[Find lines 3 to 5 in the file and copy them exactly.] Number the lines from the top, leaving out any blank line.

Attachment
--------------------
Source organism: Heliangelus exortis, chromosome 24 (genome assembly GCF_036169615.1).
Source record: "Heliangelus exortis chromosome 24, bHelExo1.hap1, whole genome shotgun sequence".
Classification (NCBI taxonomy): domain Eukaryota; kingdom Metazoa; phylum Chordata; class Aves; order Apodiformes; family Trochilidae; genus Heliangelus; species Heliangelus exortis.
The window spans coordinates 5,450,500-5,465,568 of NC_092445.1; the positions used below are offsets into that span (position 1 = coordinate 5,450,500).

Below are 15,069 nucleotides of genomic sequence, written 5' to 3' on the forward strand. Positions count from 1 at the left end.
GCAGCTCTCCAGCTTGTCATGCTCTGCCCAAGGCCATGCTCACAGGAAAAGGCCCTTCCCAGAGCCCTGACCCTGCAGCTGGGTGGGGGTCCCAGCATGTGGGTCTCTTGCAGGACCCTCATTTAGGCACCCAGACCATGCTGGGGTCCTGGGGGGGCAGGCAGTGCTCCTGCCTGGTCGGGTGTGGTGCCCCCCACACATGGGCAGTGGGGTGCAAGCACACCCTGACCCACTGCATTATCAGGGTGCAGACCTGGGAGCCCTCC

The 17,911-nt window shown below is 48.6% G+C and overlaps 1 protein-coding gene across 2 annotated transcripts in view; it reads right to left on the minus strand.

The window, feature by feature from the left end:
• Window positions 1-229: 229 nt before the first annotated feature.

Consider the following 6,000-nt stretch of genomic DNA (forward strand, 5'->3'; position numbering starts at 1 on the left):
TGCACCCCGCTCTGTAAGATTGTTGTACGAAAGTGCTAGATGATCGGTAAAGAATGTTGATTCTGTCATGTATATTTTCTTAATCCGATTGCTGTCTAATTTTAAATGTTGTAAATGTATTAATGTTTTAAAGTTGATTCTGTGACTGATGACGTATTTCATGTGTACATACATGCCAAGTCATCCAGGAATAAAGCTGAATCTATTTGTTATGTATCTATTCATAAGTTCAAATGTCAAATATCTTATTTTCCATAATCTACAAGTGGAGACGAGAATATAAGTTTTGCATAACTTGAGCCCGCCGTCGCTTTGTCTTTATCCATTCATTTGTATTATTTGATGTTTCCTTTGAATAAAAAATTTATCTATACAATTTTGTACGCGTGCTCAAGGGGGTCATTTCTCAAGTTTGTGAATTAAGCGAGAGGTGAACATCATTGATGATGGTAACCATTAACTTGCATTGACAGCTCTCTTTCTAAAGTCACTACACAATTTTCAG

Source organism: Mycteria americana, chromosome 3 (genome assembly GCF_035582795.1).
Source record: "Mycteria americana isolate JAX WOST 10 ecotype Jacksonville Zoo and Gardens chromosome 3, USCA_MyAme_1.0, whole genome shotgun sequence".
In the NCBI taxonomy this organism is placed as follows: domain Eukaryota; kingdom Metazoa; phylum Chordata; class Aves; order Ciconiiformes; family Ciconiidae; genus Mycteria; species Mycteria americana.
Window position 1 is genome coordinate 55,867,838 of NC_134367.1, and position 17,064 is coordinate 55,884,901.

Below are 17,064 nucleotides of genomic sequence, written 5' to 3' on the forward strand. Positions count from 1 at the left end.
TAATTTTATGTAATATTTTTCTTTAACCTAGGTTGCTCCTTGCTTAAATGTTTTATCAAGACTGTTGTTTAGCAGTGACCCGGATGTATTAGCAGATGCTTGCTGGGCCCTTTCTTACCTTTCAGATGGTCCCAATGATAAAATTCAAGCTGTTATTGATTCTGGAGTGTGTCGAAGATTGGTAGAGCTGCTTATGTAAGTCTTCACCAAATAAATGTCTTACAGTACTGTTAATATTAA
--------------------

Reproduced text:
Classification (NCBI taxonomy): domain Eukaryota; kingdom Metazoa; phylum Chordata; class Aves; order Apodiformes; family Trochilidae; genus Heliangelus; species Heliangelus exortis.
The window spans coordinates 5,450,500-5,465,568 of NC_092445.1; the positions used below are offsets into that span (position 1 = coordinate 5,450,500).

Below are 15,069 nucleotides of genomic sequence, written 5' to 3' on the forward strand. Positions count from 1 at the left end.